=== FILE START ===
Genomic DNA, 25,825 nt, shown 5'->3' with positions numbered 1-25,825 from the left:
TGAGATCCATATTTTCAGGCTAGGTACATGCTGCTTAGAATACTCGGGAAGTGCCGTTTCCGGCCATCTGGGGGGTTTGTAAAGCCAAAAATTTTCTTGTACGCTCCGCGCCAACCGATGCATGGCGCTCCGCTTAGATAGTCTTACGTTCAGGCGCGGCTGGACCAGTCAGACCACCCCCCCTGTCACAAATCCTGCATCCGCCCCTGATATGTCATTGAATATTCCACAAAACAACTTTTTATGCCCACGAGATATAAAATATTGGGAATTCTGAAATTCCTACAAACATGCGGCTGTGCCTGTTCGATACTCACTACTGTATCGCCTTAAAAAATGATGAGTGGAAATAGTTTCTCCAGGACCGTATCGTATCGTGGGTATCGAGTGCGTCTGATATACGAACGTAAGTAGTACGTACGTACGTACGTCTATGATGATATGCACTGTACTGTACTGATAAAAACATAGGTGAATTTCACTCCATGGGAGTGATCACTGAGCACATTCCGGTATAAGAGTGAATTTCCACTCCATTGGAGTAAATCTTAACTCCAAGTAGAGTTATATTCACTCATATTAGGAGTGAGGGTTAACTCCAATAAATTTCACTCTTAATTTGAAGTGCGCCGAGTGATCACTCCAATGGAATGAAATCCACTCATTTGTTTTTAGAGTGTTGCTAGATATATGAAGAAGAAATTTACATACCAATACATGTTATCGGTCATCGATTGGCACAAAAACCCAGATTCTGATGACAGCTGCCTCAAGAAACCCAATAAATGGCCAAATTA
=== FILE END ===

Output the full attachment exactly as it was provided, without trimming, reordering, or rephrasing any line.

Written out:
Genomic DNA, 25,825 nt, shown 5'->3' with positions numbered 1-25,825 from the left:
TGAGATCCATATTTTCAGGCTAGGTACATGCTGCTTAGAATACTCGGGAAGTGCCGTTTCCGGCCATCTGGGGGGTTTGTAAAGCCAAAAATTTTCTTGTACGCTCCGCGCCAACCGATGCATGGCGCTCCGCTTAGATAGTCTTACGTTCAGGCGCGGCTGGACCAGTCAGACCACCCCCCCTGTCACAAATCCTGCATCCGCCCCTGATATGTCATTGAATATTCCACAAAACAACTTTTTATGCCCACGAGATATAAAATATTGGGAATTCTGAAATTCCTACAAACATGCGGCTGTGCCTGTTCGATACTCACTACTGTATCGCCTTAAAAAATGATGAGTGGAAATAGTTTCTCCAGGACCGTATCGTATCGTGGGTATCGAGTGCGTCTGATATACGAACGTAAGTAGTACGTACGTACGTACGTCTATGATGATATGCACTGTACTGTACTGATAAAAACATAGGTGAATTTCACTCCATGGGAGTGATCACTGAGCACATTCCGGTATAAGAGTGAATTTCCACTCCATTGGAGTAAATCTTAACTCCAAGTAGAGTTATATTCACTCATATTAGGAGTGAGGGTTAACTCCAATAAATTTCACTCTTAATTTGAAGTGCGCCGAGTGATCACTCCAATGGAATGAAATCCACTCATTTGTTTTTAGAGTGTTGCTAGATATATGAAGAAGAAATTTACATACCAATACATGTTATCGGTCATCGATTGGCACAAAAACCCAGATTCTGATGACAGCTGCCTCAAGAAACCCAATAAATGGCCAAATTA